About a year after the Jethro Tull phase began, it was eclipsed almost entirely by the Who, in part because Pete Townshend is a little better at reaching for lofty ideas without gumming up the visceral impact of the music or leaving you with a self-righteous aftertaste. I annoyed my classmates way more about the Who than about Jethro Tull, which offers a sort of measure. But here’s the thing: I really don’t believe in the concept of a guilty pleasure or in being embarrassed of having liked something at a given point in one’s life. The vast majority of stuff I’ve liked at any given time, I still pretty much like. That’s especially true of music I fell in love with as a teenager—my god, Quadrophenia still makes the hair on my neck stand up. All the same, I’m struggling to find my way back into this Jethro Tull thing. It’s just too much of a piece with a time in my life I’d rather forget.
But I’m still grateful with what this phase has done for me as a listener. For one, I’m very comfortable feeling a bit out of touch and not having the same conversation everyone else is having—and I think that’s an asset in a world that continues to produce no end of great music and offer seemingly infinite pathways of discovery. And in a completely ass-backwards twisty way, Jethro Tull’s instrumental configuration and frequently shifting balance of folk, hard rock, and jazz made it easier for me to appreciate all kinds of other things later in life, from Pentangle to Iron Maiden to Barbez to Hawkwind. Of course, Jethro Tull wasn’t all that adventurous in the grand scheme of things, but it did help to break me of any hangups about what constituted a normal or valid musical endeavor. Having not ventured that far into music at the time, I was especially captivated by the roiling interplay of the live version of “Dharma For One,” as heard on the 1972 compilation Living In The Past, and for all its theatricality I think it still holds up pretty well.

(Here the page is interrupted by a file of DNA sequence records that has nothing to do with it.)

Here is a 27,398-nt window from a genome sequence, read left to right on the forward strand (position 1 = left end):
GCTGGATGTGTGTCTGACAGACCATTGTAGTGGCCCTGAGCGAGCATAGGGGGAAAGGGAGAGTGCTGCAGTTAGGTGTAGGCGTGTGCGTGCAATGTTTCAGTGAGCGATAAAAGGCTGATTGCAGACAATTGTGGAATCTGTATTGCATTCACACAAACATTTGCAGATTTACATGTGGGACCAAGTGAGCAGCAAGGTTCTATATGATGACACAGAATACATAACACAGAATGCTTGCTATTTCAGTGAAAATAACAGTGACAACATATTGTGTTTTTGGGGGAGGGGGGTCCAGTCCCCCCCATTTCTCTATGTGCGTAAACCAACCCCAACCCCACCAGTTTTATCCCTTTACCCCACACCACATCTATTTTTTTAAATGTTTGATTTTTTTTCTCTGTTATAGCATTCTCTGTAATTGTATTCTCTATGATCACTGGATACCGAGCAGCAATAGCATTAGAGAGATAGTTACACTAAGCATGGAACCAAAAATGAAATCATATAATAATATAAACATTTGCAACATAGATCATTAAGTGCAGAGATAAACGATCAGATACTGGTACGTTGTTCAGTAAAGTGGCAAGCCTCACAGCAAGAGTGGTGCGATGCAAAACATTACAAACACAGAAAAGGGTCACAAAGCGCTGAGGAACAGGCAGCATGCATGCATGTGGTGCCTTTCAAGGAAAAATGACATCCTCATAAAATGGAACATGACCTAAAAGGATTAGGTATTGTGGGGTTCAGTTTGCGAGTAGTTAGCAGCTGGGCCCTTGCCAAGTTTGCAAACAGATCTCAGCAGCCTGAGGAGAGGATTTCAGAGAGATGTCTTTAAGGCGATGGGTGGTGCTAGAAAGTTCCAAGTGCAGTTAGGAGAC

What I find hardest to choke down in Jethro Tull now is Anderson’s supreme confidence in his own didactic moralizing. There’s sort of a relaxed, detached arrogance to the social critique here—a sense of someone denouncing the world yet not really grappling with its supreme messiness. And this, for better or worse, is what spoke to me as a 15-year-old: I knew nothing of the world but I felt a great deal of anxiety about it, and things like Jethro Tull gave me permission to take pride in my alienation. Over the years as I’ve actually gotten to know more people and experience more things, and figured out that everyone truly is fighting a battle on some level, I’ve found it harder to be cynical and harder to take comfort in lines like Thick As A Brick’s opening shot: “Really don’t mind if you sit this one out / My words but a whisper, your deafness a shout.”
The hell of it is that Anderson is actually really disarming and funny when he focuses on specific, vulnerable moments. Aqualung’s third track, “Cheap Day Return,” pulls away from social critique and wild character sketches entirely for a brief, strangely tender scene: “On Preston platform do your soft-shoe shuffle dance / Brush waay the cigarette ash that’s falling down your pants/ And then you sadly wonder: does the nurse treat your old man the way she should?” The band is up to it musically, creating a restrained acoustic backdrop, and if nothing else being able to hone in on moments like this is, I think, the mark of a good writer. So why isn’t there more like this in Jethro Tull’s early discography? I guess the moral high horse is tempting for a certain kind of young man, and both Anderson and I have been that kind of young man. Here’s hoping we both outgrew it for good.